Turning to FIG. 4B, in Step 450, an image is selected or generated to be the visual authentication element. The visual authentication element may be an image selected from, for example, a photo album or any other type of image library of the portable device, the monitoring system, or any other system. The image to be used as a visual authentication element may be randomly or non-randomly selected by either the monitoring system itself or by the administrator or user configuring the authentication via the image. Alternatively a visual pattern generator may produce, for example, a geometric pattern to be used as the visual authentication element. The selected or generated image, in accordance with an embodiment of the invention, is the reference visual authentication element.
In Step 452, the visual authentication element, selected or generated in Step 450, is provided to the user that is supposed to use the visual authentication element in a visual authentication. The visual authentication element may be sent, for example, in an email message or in a Multimedia Messaging Service (MMS) message. The message may, in addition, include instructions for how to properly authenticate with the visual authentication element by displaying the visual authentication element on the screen of a portable device and by presenting the displayed image to the monitoring system. The instructions may indicate, for example, a position and/or orientation of the portable device relative to the camera system during the visual authentication. In various embodiments of the invention, the instructions may also include information such as: (i) gestures associated with the visual authentication element; and/or (ii) a sequence of visual authentication elements. The instructions may further provide information regarding validity and other limitations associated with the visual authentication element. For example, the instructions may specify that the visual authentication is for one-time use at a particular time, and further that it only disarms certain zones of a multi-zone monitoring system.
FIG. 5 shows a method for performing a visual authentication, using a visual authentication element obtained as previously described with reference to FIGS. 3-4B. The visual authentication element presented for the authentication may be either a physical object or an image.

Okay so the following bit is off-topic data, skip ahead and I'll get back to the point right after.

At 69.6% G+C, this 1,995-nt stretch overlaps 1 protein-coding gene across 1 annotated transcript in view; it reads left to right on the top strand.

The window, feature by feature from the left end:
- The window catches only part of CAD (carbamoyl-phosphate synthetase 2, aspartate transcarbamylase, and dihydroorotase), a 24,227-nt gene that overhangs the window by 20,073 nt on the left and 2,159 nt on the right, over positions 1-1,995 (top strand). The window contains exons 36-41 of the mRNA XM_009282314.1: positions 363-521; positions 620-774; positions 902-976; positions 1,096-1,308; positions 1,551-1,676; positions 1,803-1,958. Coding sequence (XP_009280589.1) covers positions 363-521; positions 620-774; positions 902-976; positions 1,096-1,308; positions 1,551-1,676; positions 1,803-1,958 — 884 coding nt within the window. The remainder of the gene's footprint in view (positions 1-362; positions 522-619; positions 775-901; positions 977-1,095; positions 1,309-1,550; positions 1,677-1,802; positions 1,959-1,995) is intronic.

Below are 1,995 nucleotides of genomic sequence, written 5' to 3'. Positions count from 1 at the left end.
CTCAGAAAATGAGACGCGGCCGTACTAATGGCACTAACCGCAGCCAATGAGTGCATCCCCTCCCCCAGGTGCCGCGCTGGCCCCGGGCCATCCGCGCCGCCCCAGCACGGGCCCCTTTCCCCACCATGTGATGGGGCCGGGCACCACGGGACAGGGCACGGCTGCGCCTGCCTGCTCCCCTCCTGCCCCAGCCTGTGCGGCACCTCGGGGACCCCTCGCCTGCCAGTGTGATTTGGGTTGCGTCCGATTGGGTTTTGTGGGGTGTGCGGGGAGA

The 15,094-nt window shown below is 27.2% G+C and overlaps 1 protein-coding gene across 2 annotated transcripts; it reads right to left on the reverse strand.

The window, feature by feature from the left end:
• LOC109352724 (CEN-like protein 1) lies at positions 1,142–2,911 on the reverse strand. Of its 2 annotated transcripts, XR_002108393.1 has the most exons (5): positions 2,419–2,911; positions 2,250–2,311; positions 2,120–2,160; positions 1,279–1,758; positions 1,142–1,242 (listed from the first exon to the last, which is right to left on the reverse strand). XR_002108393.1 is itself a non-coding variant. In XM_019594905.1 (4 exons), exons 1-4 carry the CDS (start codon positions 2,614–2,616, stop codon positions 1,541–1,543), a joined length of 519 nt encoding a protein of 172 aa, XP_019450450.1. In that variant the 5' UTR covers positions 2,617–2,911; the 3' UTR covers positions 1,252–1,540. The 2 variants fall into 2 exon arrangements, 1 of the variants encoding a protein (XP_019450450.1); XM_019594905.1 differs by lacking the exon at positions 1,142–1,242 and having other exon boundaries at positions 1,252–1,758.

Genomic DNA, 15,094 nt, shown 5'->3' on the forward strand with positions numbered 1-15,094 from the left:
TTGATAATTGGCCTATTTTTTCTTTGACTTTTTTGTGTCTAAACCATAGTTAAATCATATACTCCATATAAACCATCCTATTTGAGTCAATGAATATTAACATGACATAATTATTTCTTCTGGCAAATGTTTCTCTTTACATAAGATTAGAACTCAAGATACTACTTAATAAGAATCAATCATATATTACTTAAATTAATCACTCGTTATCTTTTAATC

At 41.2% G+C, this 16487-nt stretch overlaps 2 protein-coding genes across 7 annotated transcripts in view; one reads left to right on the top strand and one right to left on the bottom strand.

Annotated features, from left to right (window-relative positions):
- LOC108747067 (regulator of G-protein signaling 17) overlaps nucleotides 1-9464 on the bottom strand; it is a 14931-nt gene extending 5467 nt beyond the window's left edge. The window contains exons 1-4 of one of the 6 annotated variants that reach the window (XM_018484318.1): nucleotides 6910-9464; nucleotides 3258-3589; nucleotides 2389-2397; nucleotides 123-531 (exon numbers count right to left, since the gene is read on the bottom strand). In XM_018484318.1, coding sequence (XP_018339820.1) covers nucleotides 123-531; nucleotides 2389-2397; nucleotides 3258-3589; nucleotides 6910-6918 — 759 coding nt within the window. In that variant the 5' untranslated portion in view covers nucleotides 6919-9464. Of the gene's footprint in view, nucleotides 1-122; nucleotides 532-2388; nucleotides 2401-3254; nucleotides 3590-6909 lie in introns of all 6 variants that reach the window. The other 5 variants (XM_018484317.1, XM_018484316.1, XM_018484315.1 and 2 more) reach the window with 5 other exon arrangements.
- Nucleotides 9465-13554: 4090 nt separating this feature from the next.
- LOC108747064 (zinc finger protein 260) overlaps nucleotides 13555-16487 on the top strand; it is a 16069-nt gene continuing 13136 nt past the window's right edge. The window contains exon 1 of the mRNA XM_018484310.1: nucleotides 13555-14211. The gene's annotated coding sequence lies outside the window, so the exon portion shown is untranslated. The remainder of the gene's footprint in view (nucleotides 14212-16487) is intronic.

Turning to FIG. 5, in Step 500, the presence of a person is detected in the monitored environment. In one embodiment of the invention, the detection is performed when the monitoring system is armed. A visual authentication may also be performed when the monitoring system is not armed. In such a case, the person attempting to perform the authorization may notify the monitoring system using, for example, a voice command or any other type of command to indicate the desire to perform the authentication.
In Step 502, the monitoring system requests the user to present the visual authentication element. The request may be a voice command, e.g., the phrase “identify yourself”, a light signal, or any other indication that the system is awaiting authentication. Alternatively, the system may await authentication without indicating that an authentication is expected.
In Step 504, an image of the user-presented visual authentication element is obtained. The image may be obtained using the camera of the monitoring system. The camera of the monitoring system may capture a single frame or a series of frames that may be analyzed for the presence of the visual authentication element, as described below. To obtain the image, the person attempting to get authorized by the monitoring system presents the visual authentication element in a manner such that the relevant features of the visual authentication element are visible to the camera of the monitoring system. If the visual authentication element is a physical object, the physical object may be presented to the camera. If, for example, the front face of a credit card was selected as the visual authentication element, the credit card is to be oriented such that the front face of the credit card is visible to the camera. If the visual authentication element is an image to be displayed on a portable device, the person attempting to get authorized may open the image on the portable device and show the image, displayed by the portable device, to the camera of the monitoring system.
In Step 506, the user-presented visual authentication element is validated against the reference visual authentication element, previously obtained as described with reference to FIG. 3. The details of Step 506 are described in FIG. 6.
In Step 508, a determination is made about whether the validation of the user-presented visual authentication element was successful. The validation may have been successful if the method of Step 506 reports a match between the user-presented visual authorization element and one of the reference visual authorization elements that have been configured, as described in FIG. 3. If the validation was successful, the method may proceed to Step 510. If the validation was unsuccessful, the method may proceed to Step 512.